What makes for good facilitation?
I talk at a lot of events. I chair and facilitate at even more and after reflecting on a spate of recent activity, I’ve come up with a simple check list of what I think makes up good facilitation.
This is partly as a result of moderating the CERTPOINT Systems CONNECT 2012 event in New York earlier this month, where over one and a half days we had 18 speakers, most of them CERTPOINT customer practitioners, but with some guest speakers such as Brandon Hall and Charles Jennings. If that sounds like a recipe for death by PowerPoint, it wasn’t. Speakers were restricted to 8 minutes presenting, with the rest of the time given over to conversation.
We also had structured sessions to explore certain points of interest in more detail around the conference’s key themes: value/impact, mobile, social and getting the most from learning technologies.
And making sure that the whole thing ran to order was the facilitator – me.
Following on from the event, (and from a couple of decades of facilitation before it) I’ve come up with my 7 steps to successful facilitation.
1) Have a plan and be ready to change it – the longer and more complex an event, the more likelihood that at some point you will have to change things. Activities, speakers and areas of exploration may need to be shelved, or introduced, but you can’t make sense of any of it without having first defined a running order, with clear actions for everyone. Do that, and you’ll know what you’re changing from, and why.
2) Know your people – talk with any event speakers at least once beforehand. If there’s a panel, lunch with them in advance and certainly talk in depth with as many members of the entire group as possible – before and during the event. That way you can identify the right people to bring into the conversation at any point (“Hey, Frank, isn’t this one of your key topics? What’s your view on what Julie just said?”)
3) Keep momentum up and energy high – Use your body language, actual language and the way you set up activities to suggest urgency, and a need for concise brevity.
4) Keep it light – At the same time, maintain a touch of humour. Not by being flippant or telling jokes for the sake of it, but at the right moment – particularly at transition points – to ease things along. Always, however, treat your colleagues with respect.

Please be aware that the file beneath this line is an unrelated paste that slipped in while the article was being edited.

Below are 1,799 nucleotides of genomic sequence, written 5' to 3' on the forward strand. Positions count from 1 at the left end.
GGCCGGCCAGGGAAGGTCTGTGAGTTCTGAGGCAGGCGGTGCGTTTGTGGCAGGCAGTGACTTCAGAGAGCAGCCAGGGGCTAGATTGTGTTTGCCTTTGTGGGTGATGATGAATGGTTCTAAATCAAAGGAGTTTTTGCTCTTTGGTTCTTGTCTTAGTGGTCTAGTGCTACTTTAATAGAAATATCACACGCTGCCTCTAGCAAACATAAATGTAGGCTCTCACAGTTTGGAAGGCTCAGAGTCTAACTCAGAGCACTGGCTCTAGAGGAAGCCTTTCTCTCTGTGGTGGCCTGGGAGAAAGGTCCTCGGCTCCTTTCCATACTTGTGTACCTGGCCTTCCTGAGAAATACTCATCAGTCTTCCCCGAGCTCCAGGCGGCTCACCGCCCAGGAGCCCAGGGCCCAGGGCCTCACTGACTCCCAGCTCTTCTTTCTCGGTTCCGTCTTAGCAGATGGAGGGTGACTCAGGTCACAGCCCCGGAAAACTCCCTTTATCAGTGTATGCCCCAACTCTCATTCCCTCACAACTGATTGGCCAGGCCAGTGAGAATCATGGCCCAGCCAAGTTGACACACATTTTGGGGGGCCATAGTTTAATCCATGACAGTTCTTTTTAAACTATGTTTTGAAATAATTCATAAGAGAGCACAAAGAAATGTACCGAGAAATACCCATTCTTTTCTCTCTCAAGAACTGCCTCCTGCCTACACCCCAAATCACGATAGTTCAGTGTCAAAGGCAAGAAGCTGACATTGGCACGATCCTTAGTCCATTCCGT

5) Don’t take sides – It’s crucial for everyone to feel they can speak, and that their input is welcome. The best way of doing this is by being neutral. As a facilitator, whatever the discussion, you can’t be involved. Your role is to guide the search for truth during the conversation, not to lead it down the path you think correct.
6) Ask questions and interact – Facilitators are neither presenters not minute-takers. Their job is to engender useful discussion. The best way of doing that is by asking the right questions (usually pertinent, open questions) and then by following up on them. When someone makes a statement, seek clarification, delve a little deeper. It will make for a richer conversation.
7) Summarise and link – An often overlooked role of a facilitator is to regularly step back from the conversation and summarise it, providing group members with a sense of context, and also giving members a chance to reflect on what’s passed (and an opportunity to contradict you if necessary). The other side of this is a need to link things together – showing why we’re moving from point B on the agenda to point C in the context both of what’s happened before, and the overall aim of the meeting.
In doing all this – and in particular the final point – subject matter expertise is pretty important. There may be facilitators who can guide any conversation, but I believe that knowing the pitfalls of a domain, as well as the richer areas for discussion, is invaluable.
On final thing to remember. While many facilitators would love to believe otherwise, it is not about you. Your role is to serve the group, and its conversation, helping them discover what they’re looking for and making the journey rewarding.
On that note, let me point you to a couple of other potentially useful resources in this area, from Michael Wilkinson and Mike Gospe. Check out their ideas and you’ll discover that I’m not saying anything dramatically new, which is comforting; it sounds like there’s some easily identifiable good practice in this field.